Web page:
I've never cared much about Valentine's Day, myself. Tonight, I held my usual monthly polyamory discussion group, which is the second Wednesday of every month, so this month it happened to fall on Valentine's Day. There was pretty low turnout, which I expected, but we ended up having a good discussion. The last person I dated was polyamorous, so she spent Valentine's Day with her cohabiting boyfriend instead of me, which was fine with me. The person I dated before that was very opposed to Valentine's Day on feminist principles, so we didn't celebrate it. It's been a very long time since I've actually celebrated Valentine's Day. But I do have a good (long) story about it. During my freshman year in college (a very long time ago), I noticed a lot of Valentine's Day events being planned all around campus, and I also noticed people complaining about how prolific and obnoxious those events were. My dorm had a bunch of classrooms on the first floor, and we were encouraged to book them for events when they weren't being used for classes. So I decided to hold a kind of anti-Valentine's Day event, without explicitly calling it that. I called it Post-Nuclear Apocalypse Day, and I put up fliers around my dorm for it. The plan was to watch all three Mad Max movies (this was long before Fury Road came out) and try to have an enjoyable experience that was as opposite from romantic stereotypes as possible. I booked the biggest, nicest room in my dorm, the main parlor, managing to snag it before the people in my dorm who were planning their own Valentine's Day event. I did this mainly because it had the best TV and most comfortable couches, and this was going to be a movie marathon, after all. Post-Nuclear Apocalypse Day was a huge success. Nearly a third of the people in my dorm attended, far more than attended the actual Valentine's Day celebration. I got a lot of feedback the following week that it was really enjoyable, from allos who were bitter about being single, and from people who think Valentine's Day is a shit holiday and hate it, and from people who would just rather watch awesome action movies than make pink heart crafts. Since I got so much good feedback, and non-freshmen were required to organize at least one social event each semester, I repeated Post-Nuclear Apocalypse Day during my sophomore year. I didn't do anything different, and I managed to book the parlor again. I even used the same flier design from the previous year, and we watched the Mad Max trilogy again. Even more people came for the second year (some of them new freshmen), and again I got a ton of feedback about how enjoyable it was. The people running the Valentine's Day event stewed and gave me dirty looks for the next couple weeks. The following year, my junior year, in January, people began to talk about Post-Nuclear Apocalypse Day. Dozens of people were really excited about it coming up again. I'd pass people in the halls or on the streets on campus in late January and they'd tell me how much they were looking forward to it. So, without really thinking anything of it, I went ahead and scheduled it again for that year. Only there was a problem. I had a girlfriend that year. It was my junior year and her sophomore year, so she knew about the event, but she had not attended it the previous year. She had attended the Valentine's Day event in our dorm. When she saw the fliers that year for Post-Nuclear Apocalypse Day on February 14th, she was livid. She came to my room and demanded that I spend Valentine's Day with her instead. Back then nobody used the word "aromantic" and, like a lot of aros, I didn't know there was anyone else in the world like me, so I thought it was my duty to be a good partner and acquiesce to her demand. So I started taking down my fliers and telling people that Post-Nuclear Apocalypse Day was cancelled. I was bummed out about it, but I liked her and I wanted to try to succeed at this "romance" thing people were always going on about, even though I still hadn't figured out what was so great about it. The next day I woke up to a knock on my door. It was my girlfriend, and she looked like she was about ready to strangle me. She said, "I have been dealing with this all morning" in a tone that indicated both that she was furious with me and that she assumed I knew what she was talking about. "What?" I said, groggily (in those days I slept until 11 pretty regularly). "You didn't send them to me?" she said dubiously, putting her hands on her hips. "Huh? I just woke up," I said. She took a deep breath and explained, "At least twenty people have come up to me this morning and begged me to let you hold your event instead of taking me out to dinner. You didn't ask them to do that?" "No, of course not. People were disappointed I was cancelling it, but I encouraged them to do it without me if they wanted to," I explained. She sighed and said "Okay, put your fliers back up. Take me out to dinner a different night." So Post-Nuclear Apocalypse Day happened for a third year, and it had the biggest attendance yet. Half the dorm showed up. My girlfriend helped set up the Valentine's Day event in the basement, and she said less than 10 people came to it. She even dropped by Post-Nuclear Apocalypse Day for an hour, and when she left, I heard her mumbling something like "I guess your stupid event is kind of cool." I had booked a reservation at the most romantic restaurant in town for the next night (they literally had an article from the local newspaper hanging in their window with the title "Bianca's voted most romantic restaurant a third year in a row"). During dinner she said, "I saw how much people love your event. I'm sorry I made you cancel it, even if they're cold-hearted bastards." She still had to express her bitterness that my event was way more popular than the actual Valentine's Day event, even in her apology, but she acknowledged that I had tried to accommodate her and thanked me for that. She even admitted that going out to dinner on the 15th worked out better, anyway, because the restaurant was half-empty and the staff were a lot more relaxed. That was my last year in that dorm, but Post-Nuclear Apocalypse Day was a tradition by that point. The residents asked me to come back the next year and hold it again, even though I didn't live there any more. I was living with my girlfriend by then, and she rolled her eyes and grumbled, but encouraged me to go do it, and we had Valentine's dinner the following night. After the fourth year, I didn't host Post-Nuclear Apocalypse Day any more, but I heard that the residents of that dorm kept up the tradition for at least a few years after my departure. My girlfriend and I split up on good terms after she graduated, and we stayed friends for a while. I even attended her wedding a few years later. We don't talk any more, but last I heard, she's still happily married, thankfully, to someone who isn't me. Ever since Fury Road came out, there have been Mad Max Valentine's memes, which delight me to no end. I'm sure they aren't connected with my original event at all, and are just inspired by the awesomeness of that movie in particular, but I'm so glad that other people came up with a similar idea and turned it into something people can share. I suspect my original event has been largely forgotten, but I'm glad other people still share the sentiment that admiring Mad Max is the most appropriate way to not participate in Valentine's Day.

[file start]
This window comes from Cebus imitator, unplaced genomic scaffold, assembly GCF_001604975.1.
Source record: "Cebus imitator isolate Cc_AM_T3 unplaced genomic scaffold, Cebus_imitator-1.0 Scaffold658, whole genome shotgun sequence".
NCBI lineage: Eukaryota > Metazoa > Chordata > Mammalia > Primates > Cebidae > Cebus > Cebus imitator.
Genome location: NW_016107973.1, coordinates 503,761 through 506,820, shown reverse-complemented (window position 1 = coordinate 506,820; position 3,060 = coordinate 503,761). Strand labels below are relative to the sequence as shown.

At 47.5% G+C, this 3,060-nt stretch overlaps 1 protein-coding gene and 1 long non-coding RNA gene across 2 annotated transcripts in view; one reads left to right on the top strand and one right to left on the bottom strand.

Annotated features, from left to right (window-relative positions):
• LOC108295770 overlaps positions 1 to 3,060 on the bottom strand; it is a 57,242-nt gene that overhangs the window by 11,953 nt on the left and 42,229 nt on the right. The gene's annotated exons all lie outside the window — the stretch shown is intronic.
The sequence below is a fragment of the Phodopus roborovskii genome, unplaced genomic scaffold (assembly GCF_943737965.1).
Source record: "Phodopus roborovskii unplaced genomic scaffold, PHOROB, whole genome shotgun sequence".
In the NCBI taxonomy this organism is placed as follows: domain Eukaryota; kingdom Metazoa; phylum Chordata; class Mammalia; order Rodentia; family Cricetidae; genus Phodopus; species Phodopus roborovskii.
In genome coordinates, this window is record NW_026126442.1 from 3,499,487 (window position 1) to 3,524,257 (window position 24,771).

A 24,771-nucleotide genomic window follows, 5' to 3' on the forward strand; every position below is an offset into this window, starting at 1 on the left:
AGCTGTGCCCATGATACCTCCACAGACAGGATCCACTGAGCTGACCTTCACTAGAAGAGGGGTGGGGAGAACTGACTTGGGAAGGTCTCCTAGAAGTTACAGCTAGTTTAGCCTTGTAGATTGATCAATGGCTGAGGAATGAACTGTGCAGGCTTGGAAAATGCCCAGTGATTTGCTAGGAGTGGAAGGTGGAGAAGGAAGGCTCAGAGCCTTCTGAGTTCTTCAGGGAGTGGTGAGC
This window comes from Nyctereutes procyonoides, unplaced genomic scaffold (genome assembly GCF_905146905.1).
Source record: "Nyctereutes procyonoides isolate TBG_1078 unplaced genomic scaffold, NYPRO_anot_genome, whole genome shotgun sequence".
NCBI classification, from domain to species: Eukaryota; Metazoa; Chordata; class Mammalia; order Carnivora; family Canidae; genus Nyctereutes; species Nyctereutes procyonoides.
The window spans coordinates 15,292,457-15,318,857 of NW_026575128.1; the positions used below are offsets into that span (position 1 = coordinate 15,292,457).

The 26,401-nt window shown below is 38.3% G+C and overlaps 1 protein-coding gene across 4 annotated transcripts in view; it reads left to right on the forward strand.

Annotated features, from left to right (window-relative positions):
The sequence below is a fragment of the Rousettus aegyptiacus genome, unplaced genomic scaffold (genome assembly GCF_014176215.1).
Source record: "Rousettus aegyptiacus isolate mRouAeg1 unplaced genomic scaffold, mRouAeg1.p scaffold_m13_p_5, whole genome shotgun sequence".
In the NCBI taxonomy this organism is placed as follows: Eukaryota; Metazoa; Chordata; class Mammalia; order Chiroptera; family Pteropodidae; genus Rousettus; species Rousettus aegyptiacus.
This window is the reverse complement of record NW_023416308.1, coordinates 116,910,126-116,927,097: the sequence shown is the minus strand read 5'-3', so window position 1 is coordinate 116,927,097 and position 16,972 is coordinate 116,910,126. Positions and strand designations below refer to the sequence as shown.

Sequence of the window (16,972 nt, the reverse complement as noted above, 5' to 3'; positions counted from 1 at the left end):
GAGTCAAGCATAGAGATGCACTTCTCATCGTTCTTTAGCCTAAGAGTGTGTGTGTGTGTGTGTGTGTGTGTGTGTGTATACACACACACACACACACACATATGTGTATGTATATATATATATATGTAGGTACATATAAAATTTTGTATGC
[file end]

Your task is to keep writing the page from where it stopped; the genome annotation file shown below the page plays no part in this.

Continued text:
4. Feeling Left Behind...